WASHINGTON, D.C. — Lily Gardner, a 17-year-old from Lexington, Ky., said it was her upbringing in Salyersville, Ky. that spawned her passion about addressing climate change.
"Growing up in Appalachia surrounded by coal companies and extractive industries, it was really impossible not to understand the impact that fossil fuels have had on whole communities," Gardner said.
The high school senior is a national spokesperson for the Sunrise Movement, a youth-led climate justice organization. She said the early actions of the Biden administration have left her feeling hopeful.
"Cancelling the Keystone XL Pipeline and rejoining the Paris Climate Accord, it’s really clear President Biden wants to be an international climate leader," Gardner said.
Biden invited dozens of world leaders to the virtual Leaders Summit on Climate this month. But Gardner is looking to Biden to lead on more progressive policy victories on issues like raising the federal minimum wage.
She also wants the President to support eliminating the filibuster, which requires 60 votes for most bills to clear the Senate.
Gardner said allowing bills to advance with a simple majority in the upper chamber would be one way to assure passage of Biden's next legislative proposal, a $2 trillion infrastructure plan, which includes initiatives to improve the environment.
"We are looking for investments in housing, in a Civilian Climate Corps and transportation in particular," she said.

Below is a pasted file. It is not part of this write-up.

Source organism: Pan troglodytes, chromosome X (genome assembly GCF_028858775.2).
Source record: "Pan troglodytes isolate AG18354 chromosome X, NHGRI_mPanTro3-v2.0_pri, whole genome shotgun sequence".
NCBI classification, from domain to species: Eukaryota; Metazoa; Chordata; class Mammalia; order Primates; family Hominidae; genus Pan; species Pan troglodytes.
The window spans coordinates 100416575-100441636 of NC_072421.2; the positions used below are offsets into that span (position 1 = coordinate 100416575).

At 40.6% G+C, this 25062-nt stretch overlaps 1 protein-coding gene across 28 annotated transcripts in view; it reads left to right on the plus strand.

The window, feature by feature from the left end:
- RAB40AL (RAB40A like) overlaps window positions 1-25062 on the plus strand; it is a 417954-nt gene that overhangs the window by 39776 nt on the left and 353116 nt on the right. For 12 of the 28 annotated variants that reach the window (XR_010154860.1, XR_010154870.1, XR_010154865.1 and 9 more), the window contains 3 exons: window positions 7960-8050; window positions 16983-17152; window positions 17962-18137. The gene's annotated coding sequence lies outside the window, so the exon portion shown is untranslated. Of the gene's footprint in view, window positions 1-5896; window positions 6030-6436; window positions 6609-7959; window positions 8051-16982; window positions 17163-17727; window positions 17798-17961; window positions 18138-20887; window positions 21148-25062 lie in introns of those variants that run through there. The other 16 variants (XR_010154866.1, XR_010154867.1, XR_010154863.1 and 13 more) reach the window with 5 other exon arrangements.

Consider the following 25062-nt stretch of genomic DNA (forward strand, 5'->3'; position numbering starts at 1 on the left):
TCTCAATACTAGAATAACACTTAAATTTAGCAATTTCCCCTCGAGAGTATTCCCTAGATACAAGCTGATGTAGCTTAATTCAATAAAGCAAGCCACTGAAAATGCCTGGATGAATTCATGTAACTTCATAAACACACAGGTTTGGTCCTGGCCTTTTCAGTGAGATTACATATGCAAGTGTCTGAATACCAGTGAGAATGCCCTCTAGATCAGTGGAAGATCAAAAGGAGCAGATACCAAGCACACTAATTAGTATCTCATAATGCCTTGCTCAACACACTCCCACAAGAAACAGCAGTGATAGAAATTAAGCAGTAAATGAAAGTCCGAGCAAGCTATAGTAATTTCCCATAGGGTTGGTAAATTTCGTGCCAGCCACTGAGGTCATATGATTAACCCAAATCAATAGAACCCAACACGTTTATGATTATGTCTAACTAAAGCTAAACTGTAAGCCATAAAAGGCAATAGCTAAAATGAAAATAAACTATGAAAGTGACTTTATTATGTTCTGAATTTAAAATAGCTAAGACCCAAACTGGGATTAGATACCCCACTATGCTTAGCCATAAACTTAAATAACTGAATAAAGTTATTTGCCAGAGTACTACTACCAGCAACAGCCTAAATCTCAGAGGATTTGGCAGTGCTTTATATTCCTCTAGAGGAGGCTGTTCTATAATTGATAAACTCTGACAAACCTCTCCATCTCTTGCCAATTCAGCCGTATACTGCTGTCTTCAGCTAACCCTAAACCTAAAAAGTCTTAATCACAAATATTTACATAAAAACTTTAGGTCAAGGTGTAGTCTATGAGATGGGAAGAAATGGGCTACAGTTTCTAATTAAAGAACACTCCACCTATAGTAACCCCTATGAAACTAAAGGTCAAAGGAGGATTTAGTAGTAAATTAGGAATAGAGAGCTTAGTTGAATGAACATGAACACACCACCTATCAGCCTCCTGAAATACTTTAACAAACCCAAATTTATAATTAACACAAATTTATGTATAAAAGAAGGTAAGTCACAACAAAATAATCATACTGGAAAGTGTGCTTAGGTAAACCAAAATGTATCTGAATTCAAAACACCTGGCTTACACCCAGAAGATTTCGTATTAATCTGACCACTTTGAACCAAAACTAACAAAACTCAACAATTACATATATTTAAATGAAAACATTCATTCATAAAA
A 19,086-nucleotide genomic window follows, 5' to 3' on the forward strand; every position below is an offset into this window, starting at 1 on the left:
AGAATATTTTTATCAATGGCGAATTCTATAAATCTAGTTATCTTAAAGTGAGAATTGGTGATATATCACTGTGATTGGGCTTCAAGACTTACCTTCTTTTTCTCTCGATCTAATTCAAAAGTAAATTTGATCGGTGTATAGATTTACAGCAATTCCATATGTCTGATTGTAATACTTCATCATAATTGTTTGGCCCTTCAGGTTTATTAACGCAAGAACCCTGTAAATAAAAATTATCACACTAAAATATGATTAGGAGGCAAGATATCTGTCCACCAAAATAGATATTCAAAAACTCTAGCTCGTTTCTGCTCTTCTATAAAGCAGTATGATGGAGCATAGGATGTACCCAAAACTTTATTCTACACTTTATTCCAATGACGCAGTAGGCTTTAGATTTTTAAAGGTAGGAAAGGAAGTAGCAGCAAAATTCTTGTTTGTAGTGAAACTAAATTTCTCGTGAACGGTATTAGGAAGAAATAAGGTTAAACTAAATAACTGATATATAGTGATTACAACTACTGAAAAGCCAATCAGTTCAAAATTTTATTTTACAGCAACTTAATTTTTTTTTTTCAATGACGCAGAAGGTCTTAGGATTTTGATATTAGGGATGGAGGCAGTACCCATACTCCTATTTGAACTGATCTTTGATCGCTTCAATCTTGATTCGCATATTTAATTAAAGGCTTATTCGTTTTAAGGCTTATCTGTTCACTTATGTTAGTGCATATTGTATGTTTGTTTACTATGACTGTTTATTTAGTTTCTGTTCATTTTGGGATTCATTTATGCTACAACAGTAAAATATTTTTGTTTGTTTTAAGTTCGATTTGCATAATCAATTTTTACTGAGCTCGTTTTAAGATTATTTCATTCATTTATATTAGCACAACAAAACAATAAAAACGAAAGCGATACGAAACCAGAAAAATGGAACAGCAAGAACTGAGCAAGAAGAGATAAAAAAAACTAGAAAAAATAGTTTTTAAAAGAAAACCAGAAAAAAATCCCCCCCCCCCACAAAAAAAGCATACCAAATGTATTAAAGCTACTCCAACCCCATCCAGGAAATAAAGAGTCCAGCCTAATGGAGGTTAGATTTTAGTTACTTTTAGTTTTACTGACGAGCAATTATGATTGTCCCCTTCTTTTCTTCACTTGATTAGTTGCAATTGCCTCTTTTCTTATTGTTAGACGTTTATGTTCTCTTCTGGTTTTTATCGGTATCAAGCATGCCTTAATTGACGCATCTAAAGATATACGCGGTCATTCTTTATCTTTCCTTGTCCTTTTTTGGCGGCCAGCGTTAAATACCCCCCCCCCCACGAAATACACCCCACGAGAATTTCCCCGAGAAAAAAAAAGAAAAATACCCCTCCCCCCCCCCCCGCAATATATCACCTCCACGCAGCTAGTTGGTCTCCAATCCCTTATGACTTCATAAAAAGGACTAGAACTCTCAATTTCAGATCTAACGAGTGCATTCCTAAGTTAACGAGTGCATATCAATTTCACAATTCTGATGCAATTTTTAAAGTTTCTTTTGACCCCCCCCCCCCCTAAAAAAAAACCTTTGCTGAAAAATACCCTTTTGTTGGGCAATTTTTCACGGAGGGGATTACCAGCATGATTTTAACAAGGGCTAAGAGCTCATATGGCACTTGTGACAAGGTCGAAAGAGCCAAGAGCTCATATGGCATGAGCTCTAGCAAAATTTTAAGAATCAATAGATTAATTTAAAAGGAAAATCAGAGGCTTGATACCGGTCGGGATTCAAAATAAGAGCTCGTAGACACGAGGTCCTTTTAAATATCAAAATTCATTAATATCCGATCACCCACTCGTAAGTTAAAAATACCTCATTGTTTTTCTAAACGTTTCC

Members of the Congressional Progressive Caucus cite the $1.9 trillion COVID-19 stimulus package with its direct payments they refer to as "survival checks" and a child tax credit as the greatest achievement of the administration's first 100 days.
"I think you will see that it has facilitated a lot of progressive programs around the country and I’m very proud of that," said Rep. John Yarmuth, (D-KY).
"They have done a really great job, for the most, part on coming out with a very bold American Rescue Plan that had all of our progressive priorities in there, things that the Progressive movement fought for when people thought those ideas were radical," said Rep. Pramila Jayapal, (D-WA), who leads the caucus.
But conservatives argue Biden is alienating moderate voters and endangering his future electoral prospects.
"Joe Biden may have won the nomination but I think Bernie Sanders won the war of what the Democratic Party nationally is these days," said Sen. Mitch McConnell, (R-KY) at a news conference earlier this month in Kentucky.
Garrett Bess, vice president of government relations and communications of Heritage Action, a group that lobbies Congress in support of conservative policies, said Biden also risks burning any good will he has with Republicans.
"If I were a progressive, I probably would be pretty happy with what the administration has done or is trying to do so far. A lot of people who voted for President Biden voted for him on the basis that he would fulfill his promises to unify the country, to be sort of a President for everyone," Bess said.
Progressives seem to be just getting started.
"I believe in this work because I believe the ways in which we are pushing President Biden are the ways that are necessary to the scale that both climate and justice demand," Gardner said.